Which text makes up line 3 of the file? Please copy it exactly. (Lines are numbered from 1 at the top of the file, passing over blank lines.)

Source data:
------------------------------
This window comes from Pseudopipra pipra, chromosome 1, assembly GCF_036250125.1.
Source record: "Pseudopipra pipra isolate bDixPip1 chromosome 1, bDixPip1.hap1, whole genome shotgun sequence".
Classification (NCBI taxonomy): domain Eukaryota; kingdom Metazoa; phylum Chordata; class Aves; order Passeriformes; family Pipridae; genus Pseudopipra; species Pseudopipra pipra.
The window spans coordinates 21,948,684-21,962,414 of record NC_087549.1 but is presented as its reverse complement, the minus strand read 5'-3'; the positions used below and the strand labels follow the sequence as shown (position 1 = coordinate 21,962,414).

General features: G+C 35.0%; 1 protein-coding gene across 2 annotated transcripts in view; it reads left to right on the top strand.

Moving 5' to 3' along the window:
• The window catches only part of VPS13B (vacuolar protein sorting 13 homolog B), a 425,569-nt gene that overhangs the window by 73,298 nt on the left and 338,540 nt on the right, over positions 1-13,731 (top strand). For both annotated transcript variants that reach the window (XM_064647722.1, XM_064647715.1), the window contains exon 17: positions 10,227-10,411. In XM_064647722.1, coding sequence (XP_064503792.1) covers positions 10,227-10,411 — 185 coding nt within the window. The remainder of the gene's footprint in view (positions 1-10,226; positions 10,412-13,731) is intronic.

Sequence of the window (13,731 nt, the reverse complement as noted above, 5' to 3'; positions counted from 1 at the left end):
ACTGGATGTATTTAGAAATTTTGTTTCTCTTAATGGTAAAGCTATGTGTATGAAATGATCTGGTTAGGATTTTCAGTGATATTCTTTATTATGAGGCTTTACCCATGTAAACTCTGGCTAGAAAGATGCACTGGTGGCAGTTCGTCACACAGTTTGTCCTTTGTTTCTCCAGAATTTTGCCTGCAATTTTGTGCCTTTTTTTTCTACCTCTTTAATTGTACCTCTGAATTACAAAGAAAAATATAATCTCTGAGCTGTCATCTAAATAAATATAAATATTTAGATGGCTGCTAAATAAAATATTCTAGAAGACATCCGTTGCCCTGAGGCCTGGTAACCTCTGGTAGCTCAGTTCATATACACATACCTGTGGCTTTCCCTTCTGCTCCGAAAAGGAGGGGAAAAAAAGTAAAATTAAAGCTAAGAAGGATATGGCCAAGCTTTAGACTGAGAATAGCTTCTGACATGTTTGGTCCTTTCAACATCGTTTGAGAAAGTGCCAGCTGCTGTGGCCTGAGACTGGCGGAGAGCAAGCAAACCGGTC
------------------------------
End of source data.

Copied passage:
Classification (NCBI taxonomy): domain Eukaryota; kingdom Metazoa; phylum Chordata; class Aves; order Passeriformes; family Pipridae; genus Pseudopipra; species Pseudopipra pipra.